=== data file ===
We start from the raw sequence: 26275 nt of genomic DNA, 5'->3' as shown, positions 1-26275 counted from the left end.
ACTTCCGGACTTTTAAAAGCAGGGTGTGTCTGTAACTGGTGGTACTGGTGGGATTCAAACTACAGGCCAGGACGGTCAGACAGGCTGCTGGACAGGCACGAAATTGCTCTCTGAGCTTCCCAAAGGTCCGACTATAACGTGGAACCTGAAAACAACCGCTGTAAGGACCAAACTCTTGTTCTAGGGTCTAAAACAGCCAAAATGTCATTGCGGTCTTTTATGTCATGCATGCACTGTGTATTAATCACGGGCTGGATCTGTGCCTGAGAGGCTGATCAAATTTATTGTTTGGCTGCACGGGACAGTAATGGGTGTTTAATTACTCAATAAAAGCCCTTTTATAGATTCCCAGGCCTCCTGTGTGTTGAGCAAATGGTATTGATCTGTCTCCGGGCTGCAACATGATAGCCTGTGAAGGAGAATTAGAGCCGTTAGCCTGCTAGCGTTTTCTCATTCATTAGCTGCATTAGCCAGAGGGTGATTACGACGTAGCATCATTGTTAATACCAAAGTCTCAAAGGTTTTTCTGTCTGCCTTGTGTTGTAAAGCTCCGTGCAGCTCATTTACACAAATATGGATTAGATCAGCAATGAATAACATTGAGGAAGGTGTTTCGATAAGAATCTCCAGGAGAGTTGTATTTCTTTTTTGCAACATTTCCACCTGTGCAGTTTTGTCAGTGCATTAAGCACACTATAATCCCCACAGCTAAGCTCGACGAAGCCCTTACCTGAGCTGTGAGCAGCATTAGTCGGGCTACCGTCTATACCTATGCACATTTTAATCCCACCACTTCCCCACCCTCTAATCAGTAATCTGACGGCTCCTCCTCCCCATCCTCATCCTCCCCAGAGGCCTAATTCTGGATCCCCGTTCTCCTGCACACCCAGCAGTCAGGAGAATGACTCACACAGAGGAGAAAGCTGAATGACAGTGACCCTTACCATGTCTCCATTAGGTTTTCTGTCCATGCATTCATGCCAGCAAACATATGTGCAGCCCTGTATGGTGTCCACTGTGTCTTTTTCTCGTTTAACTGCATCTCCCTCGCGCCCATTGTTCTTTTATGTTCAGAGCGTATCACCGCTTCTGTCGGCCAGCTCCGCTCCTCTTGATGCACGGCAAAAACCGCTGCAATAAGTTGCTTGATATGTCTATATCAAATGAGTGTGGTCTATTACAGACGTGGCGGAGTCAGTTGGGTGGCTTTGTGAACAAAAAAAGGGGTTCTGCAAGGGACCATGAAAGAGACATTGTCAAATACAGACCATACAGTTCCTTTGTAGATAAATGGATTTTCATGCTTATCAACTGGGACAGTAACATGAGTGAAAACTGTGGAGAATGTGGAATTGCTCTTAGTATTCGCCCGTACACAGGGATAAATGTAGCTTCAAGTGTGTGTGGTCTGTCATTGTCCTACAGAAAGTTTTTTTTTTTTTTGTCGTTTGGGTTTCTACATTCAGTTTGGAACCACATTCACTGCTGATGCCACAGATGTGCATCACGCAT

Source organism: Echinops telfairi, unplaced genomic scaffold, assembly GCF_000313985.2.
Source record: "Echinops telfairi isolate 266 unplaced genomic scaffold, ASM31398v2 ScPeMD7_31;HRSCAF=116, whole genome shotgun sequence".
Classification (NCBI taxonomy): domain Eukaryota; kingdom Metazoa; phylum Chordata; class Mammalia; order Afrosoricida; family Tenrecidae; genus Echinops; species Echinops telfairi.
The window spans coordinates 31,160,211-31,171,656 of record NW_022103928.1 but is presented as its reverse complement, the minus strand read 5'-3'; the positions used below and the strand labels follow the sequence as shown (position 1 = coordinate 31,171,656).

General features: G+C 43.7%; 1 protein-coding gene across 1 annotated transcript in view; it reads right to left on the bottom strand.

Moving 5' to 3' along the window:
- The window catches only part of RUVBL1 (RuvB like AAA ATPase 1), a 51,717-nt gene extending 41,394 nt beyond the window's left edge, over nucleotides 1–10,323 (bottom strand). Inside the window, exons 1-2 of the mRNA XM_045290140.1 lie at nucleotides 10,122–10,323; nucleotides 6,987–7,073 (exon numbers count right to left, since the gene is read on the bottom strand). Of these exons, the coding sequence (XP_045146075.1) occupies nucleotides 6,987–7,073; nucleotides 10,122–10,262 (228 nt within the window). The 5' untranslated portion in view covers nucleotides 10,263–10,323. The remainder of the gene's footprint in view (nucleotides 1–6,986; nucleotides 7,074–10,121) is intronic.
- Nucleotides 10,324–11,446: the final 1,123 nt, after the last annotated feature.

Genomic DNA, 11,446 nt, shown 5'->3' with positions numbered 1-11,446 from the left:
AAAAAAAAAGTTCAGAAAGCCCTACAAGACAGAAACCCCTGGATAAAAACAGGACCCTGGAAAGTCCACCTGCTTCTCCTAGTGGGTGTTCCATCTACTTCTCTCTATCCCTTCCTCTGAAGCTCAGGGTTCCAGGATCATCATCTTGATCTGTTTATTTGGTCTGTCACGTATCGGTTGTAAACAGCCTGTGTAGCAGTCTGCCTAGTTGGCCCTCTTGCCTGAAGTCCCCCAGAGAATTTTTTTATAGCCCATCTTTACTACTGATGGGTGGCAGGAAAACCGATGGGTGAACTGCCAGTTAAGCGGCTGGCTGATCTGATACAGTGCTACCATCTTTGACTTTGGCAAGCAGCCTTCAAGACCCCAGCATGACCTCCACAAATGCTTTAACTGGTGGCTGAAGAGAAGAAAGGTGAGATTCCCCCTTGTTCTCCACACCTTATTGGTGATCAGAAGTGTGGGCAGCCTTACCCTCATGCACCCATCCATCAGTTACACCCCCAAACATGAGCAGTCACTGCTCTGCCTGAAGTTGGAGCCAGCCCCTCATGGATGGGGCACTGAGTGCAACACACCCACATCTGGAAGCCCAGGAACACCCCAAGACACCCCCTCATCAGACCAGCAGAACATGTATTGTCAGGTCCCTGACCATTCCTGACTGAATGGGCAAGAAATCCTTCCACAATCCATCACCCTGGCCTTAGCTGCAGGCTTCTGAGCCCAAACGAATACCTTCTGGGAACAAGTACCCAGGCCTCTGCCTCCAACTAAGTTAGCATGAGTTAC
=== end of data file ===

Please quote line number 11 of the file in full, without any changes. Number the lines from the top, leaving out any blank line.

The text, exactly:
Genomic DNA, 11,446 nt, shown 5'->3' with positions numbered 1-11,446 from the left: